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Matter of Public Importance - Flood Event in Launceston

Mrs Armitage (Launceston) - Mr President, I thank the member for Windermere for raising this matter of public importance. Tasmania's worst floods in 40 years tragically resulted in loss of life. I express my deepest condolences to the families who have lost loved ones to these disastrous floods. I also pay tribute to Tasmania's wonderful emergency services who worked so tirelessly over the period of the floods.

In my own electorate of Launceston, I particularly thank the Launceston City Council and the northern emergency services, the community organisations and the Launceston Flood Authority for their outstanding efforts in both protecting and supporting our city. I also pay special tribute to the two men who are no longer at the Launceston City Council but, as the member for Windermere would know, have been involved and were instrumental in getting this up and going, and that is Geoff Brayford and Steve Ratcliffe. It is very important to mention people who were involved and were with the council previously but are no longer there.

I am told the ferocity of the floods as they furiously raged through the Cataract Gorge was a sight to behold and brought large crowds out to watch. But the massive rainfall in many areas came at a terrible cost, as mentioned by the member for Windermere, to many businesses and households. Tasmanian media reports estimate the damage bill statewide will go as high as $100 million. In Launceston it will run into the millions.

Businesses and households flooded in low-lying areas of suburbs including Invermay and Newstead, which were particularly affected. I have lived there for 60 years and I cannot remember a flood as bad.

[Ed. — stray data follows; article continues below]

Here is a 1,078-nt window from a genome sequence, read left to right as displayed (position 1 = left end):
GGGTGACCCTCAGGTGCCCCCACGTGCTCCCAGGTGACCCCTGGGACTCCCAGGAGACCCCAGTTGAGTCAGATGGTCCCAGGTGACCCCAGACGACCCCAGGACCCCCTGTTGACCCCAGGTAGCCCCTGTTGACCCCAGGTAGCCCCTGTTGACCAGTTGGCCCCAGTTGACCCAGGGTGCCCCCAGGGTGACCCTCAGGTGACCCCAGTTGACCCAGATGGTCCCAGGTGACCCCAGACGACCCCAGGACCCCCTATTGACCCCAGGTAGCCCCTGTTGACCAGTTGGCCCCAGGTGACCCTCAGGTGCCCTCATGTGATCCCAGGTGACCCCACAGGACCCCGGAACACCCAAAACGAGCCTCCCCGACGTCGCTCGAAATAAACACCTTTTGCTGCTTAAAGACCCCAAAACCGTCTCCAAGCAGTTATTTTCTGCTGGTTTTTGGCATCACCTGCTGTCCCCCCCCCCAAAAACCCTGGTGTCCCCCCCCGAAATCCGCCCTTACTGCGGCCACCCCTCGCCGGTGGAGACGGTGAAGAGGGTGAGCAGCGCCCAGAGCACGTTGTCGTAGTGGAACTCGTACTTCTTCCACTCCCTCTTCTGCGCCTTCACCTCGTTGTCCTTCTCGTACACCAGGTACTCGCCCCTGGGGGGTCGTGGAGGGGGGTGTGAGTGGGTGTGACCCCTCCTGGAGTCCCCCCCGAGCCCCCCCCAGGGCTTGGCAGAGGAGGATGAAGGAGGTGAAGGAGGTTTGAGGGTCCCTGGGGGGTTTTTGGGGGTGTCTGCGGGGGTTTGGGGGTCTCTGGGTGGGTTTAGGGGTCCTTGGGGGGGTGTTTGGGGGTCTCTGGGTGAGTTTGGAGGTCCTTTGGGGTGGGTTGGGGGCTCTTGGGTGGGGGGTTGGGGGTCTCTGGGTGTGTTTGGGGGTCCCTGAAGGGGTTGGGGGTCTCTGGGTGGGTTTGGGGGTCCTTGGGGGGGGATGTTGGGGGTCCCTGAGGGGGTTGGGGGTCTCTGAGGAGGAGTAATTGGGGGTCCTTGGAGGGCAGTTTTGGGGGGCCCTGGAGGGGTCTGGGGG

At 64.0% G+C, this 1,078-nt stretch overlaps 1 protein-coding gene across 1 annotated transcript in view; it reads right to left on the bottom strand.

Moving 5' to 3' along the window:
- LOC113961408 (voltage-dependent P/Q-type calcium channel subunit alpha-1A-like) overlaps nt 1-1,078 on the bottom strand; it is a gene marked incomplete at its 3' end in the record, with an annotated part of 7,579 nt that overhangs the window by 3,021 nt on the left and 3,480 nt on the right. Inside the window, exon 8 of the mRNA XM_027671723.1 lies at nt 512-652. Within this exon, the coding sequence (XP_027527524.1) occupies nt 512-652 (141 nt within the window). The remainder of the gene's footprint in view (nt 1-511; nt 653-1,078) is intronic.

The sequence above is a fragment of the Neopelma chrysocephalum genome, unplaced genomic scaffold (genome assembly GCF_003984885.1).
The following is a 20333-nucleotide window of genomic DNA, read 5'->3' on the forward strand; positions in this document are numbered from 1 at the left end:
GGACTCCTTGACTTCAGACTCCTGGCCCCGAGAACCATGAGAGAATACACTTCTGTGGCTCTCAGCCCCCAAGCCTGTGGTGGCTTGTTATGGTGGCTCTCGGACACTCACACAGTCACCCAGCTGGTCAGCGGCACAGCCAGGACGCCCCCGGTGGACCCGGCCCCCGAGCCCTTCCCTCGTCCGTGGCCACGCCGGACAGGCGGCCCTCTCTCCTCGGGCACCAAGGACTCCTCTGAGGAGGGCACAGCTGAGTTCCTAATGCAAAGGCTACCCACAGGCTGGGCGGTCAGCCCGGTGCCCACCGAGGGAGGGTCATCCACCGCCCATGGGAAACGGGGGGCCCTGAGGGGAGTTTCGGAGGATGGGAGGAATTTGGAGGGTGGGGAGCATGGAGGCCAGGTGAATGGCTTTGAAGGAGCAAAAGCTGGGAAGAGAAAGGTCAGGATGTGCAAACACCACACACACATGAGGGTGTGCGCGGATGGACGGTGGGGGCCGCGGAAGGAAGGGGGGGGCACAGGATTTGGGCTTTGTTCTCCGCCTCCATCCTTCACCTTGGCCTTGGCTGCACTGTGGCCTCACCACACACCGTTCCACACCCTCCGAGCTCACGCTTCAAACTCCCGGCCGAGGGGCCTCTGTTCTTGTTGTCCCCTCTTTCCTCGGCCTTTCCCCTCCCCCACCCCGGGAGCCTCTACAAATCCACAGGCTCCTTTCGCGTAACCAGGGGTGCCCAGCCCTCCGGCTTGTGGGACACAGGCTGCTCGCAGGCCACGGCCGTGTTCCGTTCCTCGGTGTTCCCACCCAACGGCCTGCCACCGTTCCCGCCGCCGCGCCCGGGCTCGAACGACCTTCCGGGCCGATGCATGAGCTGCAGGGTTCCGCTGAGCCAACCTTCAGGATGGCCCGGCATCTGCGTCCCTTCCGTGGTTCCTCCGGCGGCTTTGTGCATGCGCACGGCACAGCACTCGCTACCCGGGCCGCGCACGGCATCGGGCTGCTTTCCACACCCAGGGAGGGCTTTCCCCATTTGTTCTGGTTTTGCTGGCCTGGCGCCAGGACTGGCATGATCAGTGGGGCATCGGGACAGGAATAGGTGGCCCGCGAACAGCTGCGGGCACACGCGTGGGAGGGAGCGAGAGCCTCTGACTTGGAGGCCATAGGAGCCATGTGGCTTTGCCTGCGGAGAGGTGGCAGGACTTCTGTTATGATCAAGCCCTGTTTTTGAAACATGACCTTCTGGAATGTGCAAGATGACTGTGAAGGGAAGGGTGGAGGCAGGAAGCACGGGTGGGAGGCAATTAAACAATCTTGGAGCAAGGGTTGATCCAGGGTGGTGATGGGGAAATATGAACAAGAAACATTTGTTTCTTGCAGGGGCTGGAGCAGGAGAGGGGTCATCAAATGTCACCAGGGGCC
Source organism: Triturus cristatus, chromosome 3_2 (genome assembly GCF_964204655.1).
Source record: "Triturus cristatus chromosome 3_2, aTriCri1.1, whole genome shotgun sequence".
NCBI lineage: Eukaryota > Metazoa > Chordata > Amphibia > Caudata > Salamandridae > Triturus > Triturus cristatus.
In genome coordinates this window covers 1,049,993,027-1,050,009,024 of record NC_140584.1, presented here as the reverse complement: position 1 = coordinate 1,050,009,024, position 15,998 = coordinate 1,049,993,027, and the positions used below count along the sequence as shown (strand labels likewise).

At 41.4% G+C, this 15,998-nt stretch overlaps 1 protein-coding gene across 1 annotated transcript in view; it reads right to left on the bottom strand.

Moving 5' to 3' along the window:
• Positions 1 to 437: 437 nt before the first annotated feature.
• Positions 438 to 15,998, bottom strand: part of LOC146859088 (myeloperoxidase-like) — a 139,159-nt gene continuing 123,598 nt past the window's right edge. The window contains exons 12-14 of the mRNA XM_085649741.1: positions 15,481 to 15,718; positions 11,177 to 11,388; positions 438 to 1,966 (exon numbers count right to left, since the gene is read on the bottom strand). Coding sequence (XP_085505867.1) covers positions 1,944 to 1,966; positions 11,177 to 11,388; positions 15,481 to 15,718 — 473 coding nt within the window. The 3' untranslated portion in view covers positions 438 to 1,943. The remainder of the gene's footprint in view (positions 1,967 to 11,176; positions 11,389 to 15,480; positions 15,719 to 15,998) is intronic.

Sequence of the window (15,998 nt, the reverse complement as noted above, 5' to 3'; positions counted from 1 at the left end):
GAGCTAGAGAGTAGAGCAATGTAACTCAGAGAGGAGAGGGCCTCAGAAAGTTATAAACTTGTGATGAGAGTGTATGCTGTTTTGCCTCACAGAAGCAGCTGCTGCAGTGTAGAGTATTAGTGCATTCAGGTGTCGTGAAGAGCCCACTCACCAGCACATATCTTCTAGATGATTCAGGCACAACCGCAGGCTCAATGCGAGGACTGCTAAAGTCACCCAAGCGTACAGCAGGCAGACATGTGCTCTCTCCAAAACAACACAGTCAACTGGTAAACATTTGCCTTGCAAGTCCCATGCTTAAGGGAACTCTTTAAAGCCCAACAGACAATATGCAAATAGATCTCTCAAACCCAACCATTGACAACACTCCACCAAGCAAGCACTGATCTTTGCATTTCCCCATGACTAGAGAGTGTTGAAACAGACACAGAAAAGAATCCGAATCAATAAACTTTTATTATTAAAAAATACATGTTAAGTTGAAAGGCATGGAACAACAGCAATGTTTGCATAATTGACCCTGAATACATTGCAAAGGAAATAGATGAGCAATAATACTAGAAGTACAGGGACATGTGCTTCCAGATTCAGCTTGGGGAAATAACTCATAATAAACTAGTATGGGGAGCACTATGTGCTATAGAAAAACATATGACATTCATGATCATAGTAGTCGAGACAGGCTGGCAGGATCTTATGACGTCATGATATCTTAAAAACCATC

The analysis of the multi-agencies' response to the floods is no doubt continuing. I am sure the considerable assessment will take some time.

The chairman of the Launceston Flood Authority, Alan Birchmore, says Launceston's new flood levees performed very well. Before I continue with his comments on that topic I congratulate Alan who was made an Officer in the General Division of the Order of Australia in the Queen's Birthday Honours. Alan received his extremely well deserved honour for distinguished service to business in the maritime, transport and mining fields and to the community of Tasmania, particularly in the area of flood mitigation and management. Alan has been the chairman of the Launceston Flood Authority since 2010. Alan Birchmore says that the Launceston Flood Authority has clear engineering advice that sediment in the Tamar River must be kept low. He says that the sediment in the Tamar River at the time of the recent floods was not as low as they would have liked. It will be suggested to the Tasmanian Government they direct Hydro Tasmania to send more water through the Gorge to flush the river. He adds that the flushing of sediment would also have a beneficial effect on flushing pollutants from the area of the river, assessed by NRM North as being highly degraded. Mr Birchmore notes the promise by the federal member for Bass, Andrew Nikolic, that the Turnbull Government if re-elected will contribute $250 000 to extend flood protection to Newstead. That funding will be matched dollar for dollar by the Launceston City Council.

I am on the public record for advocating for considerable attention and funding to be directed to upgrading Launceston's ageing sewerage system. In 2016 it is inconceivable sewage treatment plants contribute up to 30 per cent of the nutrient loads going into the Tamar River. Our recent floods and those in February give sharp focus to this problem and it needs to be urgently dealt with. You might remember notices came out to people saying, 'Whatever you do, don't touch the water.' For people in flood areas to be told not to touch the water in the City of Launceston in a state of Australia really is beyond belief.

I again congratulate our emergency services, the Launceston City Council, the Launceston Flood Authority and all the agencies involved, both locally and statewide, for their magnificent response to Tasmania's worst flood in decades.

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